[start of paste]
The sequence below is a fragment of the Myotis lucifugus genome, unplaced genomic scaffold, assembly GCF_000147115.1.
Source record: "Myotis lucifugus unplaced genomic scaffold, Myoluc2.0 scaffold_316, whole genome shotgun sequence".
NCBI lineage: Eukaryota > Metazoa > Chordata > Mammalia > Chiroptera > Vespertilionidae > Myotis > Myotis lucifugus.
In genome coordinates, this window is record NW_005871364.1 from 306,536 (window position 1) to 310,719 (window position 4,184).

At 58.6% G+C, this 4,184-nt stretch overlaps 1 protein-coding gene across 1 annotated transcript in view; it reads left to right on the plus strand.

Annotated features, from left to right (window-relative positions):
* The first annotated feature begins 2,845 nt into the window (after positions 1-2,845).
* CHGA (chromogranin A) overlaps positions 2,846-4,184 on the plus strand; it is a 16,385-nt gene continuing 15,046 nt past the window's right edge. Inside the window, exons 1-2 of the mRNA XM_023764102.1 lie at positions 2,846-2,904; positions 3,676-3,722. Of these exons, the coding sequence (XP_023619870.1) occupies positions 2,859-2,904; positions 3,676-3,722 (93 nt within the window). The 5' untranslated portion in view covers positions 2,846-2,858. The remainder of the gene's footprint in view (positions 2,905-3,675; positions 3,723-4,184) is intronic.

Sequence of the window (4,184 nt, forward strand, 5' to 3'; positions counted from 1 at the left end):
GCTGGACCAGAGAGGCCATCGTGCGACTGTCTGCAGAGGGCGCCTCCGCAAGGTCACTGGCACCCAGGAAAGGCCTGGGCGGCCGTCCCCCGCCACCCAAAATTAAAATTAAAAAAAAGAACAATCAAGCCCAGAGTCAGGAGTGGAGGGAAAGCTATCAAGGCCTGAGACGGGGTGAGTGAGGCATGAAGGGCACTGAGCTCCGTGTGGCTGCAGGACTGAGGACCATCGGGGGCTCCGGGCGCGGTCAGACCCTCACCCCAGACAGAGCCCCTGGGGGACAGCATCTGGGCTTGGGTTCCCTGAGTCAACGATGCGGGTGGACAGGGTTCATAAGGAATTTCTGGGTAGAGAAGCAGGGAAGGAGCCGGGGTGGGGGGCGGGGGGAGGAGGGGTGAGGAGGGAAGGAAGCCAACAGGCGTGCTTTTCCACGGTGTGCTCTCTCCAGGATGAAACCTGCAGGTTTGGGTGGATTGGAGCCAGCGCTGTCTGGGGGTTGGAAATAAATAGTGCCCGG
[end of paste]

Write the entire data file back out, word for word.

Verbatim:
The sequence below is a fragment of the Myotis lucifugus genome, unplaced genomic scaffold, assembly GCF_000147115.1.
Source record: "Myotis lucifugus unplaced genomic scaffold, Myoluc2.0 scaffold_316, whole genome shotgun sequence".
NCBI lineage: Eukaryota > Metazoa > Chordata > Mammalia > Chiroptera > Vespertilionidae > Myotis > Myotis lucifugus.
In genome coordinates, this window is record NW_005871364.1 from 306,536 (window position 1) to 310,719 (window position 4,184).

At 58.6% G+C, this 4,184-nt stretch overlaps 1 protein-coding gene across 1 annotated transcript in view; it reads left to right on the plus strand.

Annotated features, from left to right (window-relative positions):
* The first annotated feature begins 2,845 nt into the window (after positions 1-2,845).
* CHGA (chromogranin A) overlaps positions 2,846-4,184 on the plus strand; it is a 16,385-nt gene continuing 15,046 nt past the window's right edge. Inside the window, exons 1-2 of the mRNA XM_023764102.1 lie at positions 2,846-2,904; positions 3,676-3,722. Of these exons, the coding sequence (XP_023619870.1) occupies positions 2,859-2,904; positions 3,676-3,722 (93 nt within the window). The 5' untranslated portion in view covers positions 2,846-2,858. The remainder of the gene's footprint in view (positions 2,905-3,675; positions 3,723-4,184) is intronic.

Sequence of the window (4,184 nt, forward strand, 5' to 3'; positions counted from 1 at the left end):
GCTGGACCAGAGAGGCCATCGTGCGACTGTCTGCAGAGGGCGCCTCCGCAAGGTCACTGGCACCCAGGAAAGGCCTGGGCGGCCGTCCCCCGCCACCCAAAATTAAAATTAAAAAAAAGAACAATCAAGCCCAGAGTCAGGAGTGGAGGGAAAGCTATCAAGGCCTGAGACGGGGTGAGTGAGGCATGAAGGGCACTGAGCTCCGTGTGGCTGCAGGACTGAGGACCATCGGGGGCTCCGGGCGCGGTCAGACCCTCACCCCAGACAGAGCCCCTGGGGGACAGCATCTGGGCTTGGGTTCCCTGAGTCAACGATGCGGGTGGACAGGGTTCATAAGGAATTTCTGGGTAGAGAAGCAGGGAAGGAGCCGGGGTGGGGGGCGGGGGGAGGAGGGGTGAGGAGGGAAGGAAGCCAACAGGCGTGCTTTTCCACGGTGTGCTCTCTCCAGGATGAAACCTGCAGGTTTGGGTGGATTGGAGCCAGCGCTGTCTGGGGGTTGGAAATAAATAGTGCCCGG